I am trying to decide what I want to write next, if I do another Scotty. There’s an amorphous idea boiling in the back of my head that’s been back there for quite some time–Hollywood South Hustle–which would combine two stories I’ve been pondering for a while (I am leaning toward this one as the next Scotty because the other two–Bywater Bohemia Bougie and Redneck Riviera Rhumba–don’t have even an amorphous story dancing in my head other than the titles. I think Redneck Riviera will have to have something to do with Frank’s wrestling career and the other has to do with gentrification, but that’s all I’ve got. Hollywood South on the other hand has two different plots I want to write–one about a film industry scam that actually happened here in New Orleans, and the other about the victim of a vicious assault, twenty years later. It’s just about trying to figure out, really, how those two plots roll into each other and can run parallel to each other in order to make a cohesive story. Plus there’s another plot element that needs to be wrapped up, carried over from the current, and I think this plot can accommodate that story pretty well. This is kind of the Scotty book I originally intended to write as the fourth book in the series, but Katrina pretty much buried that, at least for a while. (I’ve already spun part of that original plot into Murder in the Rue Ursulines; but since it was a Chanse book it changed a lot; enough so that using the original idea as a Scotty would absolutely work.)

But…it’s nice to have another idea for Scotty lingering in my head, on the back-burner. Maybe I’ll even get to it later this year.

Stranger things have happened.

I also want to work on Monsters of New Orleans. I’ve not done any short story work in a while, and I kind of miss it. I had another story turned down by Alfred Hitchcock’s Mystery Magazine, but that’s only whetted my appetite to try to get something else published in there. There’s a long story, novella-length, called “Never Kiss a Stranger” that I’d also like to get back to work on, but on the other hand, I’m wondering if the story might make for a better novel than long-form story. I suppose I should finish a draft before making a decision, one way or the other.

And on that note, it’s back to the spice mines for me. I was thinking about working on some stuff today, since I’m not leaving the house, but I think I’ll just read instead.

Happy Mardi Gras, everyone.

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Into the Night

The sun is now out, but it’s still only forty-nine degrees.

The great irony of this is that I’d intended to make potato-leek soup today and white-bean chicken chili tomorrow; after buying everything I needed to do so the weather turned beautiful, and I thought, great, this is no longer soup/chili weather…forgetting that southeastern Louisiana weather can always turn on a dime.

In case you’re wondering, the combination of parades and finishing the Scotty did result in my kitchen and apartment being disgusting messes, which I intend to rectify to today. I managed to get the dishes (most of them) done; there’s a load running currently in the dishwasher (still some dirty pans in the sink), and I’ve got both the washer and dryer currently running. The potato-leek soup is cooking, and in a minute or two I’m going to get out of this chair and get back to work.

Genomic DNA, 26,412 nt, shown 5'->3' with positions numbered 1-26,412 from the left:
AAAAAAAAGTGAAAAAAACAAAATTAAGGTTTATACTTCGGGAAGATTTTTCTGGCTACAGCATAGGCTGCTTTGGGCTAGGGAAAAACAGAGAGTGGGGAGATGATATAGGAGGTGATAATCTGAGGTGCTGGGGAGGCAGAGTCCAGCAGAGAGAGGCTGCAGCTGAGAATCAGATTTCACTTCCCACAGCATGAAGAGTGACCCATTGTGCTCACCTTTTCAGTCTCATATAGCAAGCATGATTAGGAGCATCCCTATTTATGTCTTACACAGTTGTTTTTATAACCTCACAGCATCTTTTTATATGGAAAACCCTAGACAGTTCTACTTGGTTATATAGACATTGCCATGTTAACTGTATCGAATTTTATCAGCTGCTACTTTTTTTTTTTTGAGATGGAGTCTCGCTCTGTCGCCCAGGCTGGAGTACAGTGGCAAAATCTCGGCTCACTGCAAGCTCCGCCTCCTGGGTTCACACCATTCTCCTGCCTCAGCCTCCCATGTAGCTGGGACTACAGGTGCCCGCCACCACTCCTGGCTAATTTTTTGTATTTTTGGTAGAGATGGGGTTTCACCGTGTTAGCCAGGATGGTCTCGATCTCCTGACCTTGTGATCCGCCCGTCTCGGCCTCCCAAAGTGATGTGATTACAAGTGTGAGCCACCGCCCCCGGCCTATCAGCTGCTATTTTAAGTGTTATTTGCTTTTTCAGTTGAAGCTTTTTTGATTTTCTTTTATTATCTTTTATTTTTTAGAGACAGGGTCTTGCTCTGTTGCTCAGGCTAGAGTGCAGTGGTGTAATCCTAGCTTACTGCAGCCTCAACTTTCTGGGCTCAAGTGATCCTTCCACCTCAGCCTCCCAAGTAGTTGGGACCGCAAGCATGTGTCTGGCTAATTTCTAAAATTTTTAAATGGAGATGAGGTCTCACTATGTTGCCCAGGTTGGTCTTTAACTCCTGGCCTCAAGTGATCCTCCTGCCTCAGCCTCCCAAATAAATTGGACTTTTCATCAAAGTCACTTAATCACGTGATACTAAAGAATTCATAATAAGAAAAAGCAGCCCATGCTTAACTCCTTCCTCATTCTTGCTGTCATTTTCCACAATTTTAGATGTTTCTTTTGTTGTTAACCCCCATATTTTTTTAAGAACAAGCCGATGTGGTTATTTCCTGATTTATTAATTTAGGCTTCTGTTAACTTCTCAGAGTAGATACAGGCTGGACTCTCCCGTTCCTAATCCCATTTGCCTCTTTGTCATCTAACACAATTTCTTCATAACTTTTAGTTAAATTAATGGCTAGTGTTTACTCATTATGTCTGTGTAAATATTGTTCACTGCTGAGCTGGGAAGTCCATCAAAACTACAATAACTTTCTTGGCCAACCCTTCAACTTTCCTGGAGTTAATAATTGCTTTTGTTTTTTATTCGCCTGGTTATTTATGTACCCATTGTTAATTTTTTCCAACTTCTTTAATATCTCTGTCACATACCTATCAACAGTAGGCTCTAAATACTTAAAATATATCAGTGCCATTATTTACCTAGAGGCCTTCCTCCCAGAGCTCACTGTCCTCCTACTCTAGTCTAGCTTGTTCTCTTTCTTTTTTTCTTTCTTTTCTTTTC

Also, I’m thinking if the sun is out I should brave the cold and go take pictures of the Bead Trees of St. Charles. Perhaps when I have a handle on all this cleaning.

Someday. Although I just walked my old broiler pans out to the trash (I bought a new one; the old ones were kind of gross, really) and it’s fricking cold. Perhaps the Bead Trees can wait until this weekend. A quick look at the (basically useless) weather forecast shows that the temps will go back up after Ash Wednesday…but the forecast can change here from hour to hour and day to day.

Heavy sigh.

But I do get to look forward to Mario Lopez riding tonight as Celebrity Orpheus! That’s certainly worth braving the cold to see.

But tomorrow is when it ends for another year, midnight on Fat Tuesday with the tolling of cathedral bells and the beginning of Lent with the arrival of Ash Wednesday. It’s been a while since I’ve seen the ritual of the clearing of the streets in the Quarter at midnight on Fat Tuesday, but it’s interesting to watch.

Bill Loefhelm (you should be reading his work if you aren’t already) wrote a terrific piece about writing about Mardi Gras here, and as I already mentioned in this sentence, if you aren’t reading Bill’s books, you really should be. It’s never too late to start, either.

I am currently taking a break from cleaning momentarily. I can’t believe it’s already after two; only four hours or so until the parades start for tonight, and I feel like I’ve not managed anything here in the Lost Apartment…and I catch myself thinking well, whatever you don’t get done today you can get done tomorrow and then have to remind myself THIS IS NOT HOW YOU GET THINGS DONE.

All right, back to the spice mines.

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Dim All The Lights